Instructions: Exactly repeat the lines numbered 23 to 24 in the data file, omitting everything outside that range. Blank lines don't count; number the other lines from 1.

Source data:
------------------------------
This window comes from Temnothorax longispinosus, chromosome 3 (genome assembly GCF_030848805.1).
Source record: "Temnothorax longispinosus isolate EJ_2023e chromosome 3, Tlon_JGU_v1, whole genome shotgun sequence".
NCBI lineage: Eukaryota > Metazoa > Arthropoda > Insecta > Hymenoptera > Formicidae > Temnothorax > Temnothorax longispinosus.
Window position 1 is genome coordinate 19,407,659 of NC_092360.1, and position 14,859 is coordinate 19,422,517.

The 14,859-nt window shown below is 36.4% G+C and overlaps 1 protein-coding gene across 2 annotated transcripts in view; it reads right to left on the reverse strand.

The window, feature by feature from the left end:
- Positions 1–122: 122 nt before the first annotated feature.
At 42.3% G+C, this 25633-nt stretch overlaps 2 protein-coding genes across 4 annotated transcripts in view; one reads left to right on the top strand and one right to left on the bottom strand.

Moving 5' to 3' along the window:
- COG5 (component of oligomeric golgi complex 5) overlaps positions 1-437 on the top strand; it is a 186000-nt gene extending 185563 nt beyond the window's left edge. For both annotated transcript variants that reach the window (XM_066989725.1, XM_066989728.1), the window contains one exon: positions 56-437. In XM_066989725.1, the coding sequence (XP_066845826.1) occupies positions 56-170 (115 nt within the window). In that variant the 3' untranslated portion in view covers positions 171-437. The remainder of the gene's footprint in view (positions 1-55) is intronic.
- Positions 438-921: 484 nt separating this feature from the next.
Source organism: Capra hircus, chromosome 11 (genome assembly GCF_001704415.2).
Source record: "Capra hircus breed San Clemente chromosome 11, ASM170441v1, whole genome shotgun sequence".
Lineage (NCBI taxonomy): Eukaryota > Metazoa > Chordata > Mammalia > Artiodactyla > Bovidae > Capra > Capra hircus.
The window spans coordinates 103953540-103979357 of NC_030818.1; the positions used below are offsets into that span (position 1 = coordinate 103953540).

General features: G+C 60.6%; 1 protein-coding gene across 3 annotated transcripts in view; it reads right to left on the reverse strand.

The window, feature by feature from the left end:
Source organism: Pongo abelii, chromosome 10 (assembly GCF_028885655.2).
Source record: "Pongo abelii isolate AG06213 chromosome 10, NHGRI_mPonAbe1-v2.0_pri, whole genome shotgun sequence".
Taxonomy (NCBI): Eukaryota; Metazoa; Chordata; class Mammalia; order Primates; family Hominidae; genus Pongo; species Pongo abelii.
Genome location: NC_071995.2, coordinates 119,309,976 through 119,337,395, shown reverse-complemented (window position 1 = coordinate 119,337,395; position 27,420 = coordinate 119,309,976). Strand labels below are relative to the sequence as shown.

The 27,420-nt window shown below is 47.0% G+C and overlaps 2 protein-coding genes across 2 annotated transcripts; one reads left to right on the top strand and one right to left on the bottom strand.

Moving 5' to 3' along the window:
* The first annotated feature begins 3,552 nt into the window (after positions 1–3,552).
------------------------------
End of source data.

Moving 5' to 3' along the window:
* The first annotated feature begins 3,552 nt into the window (after positions 1–3,552).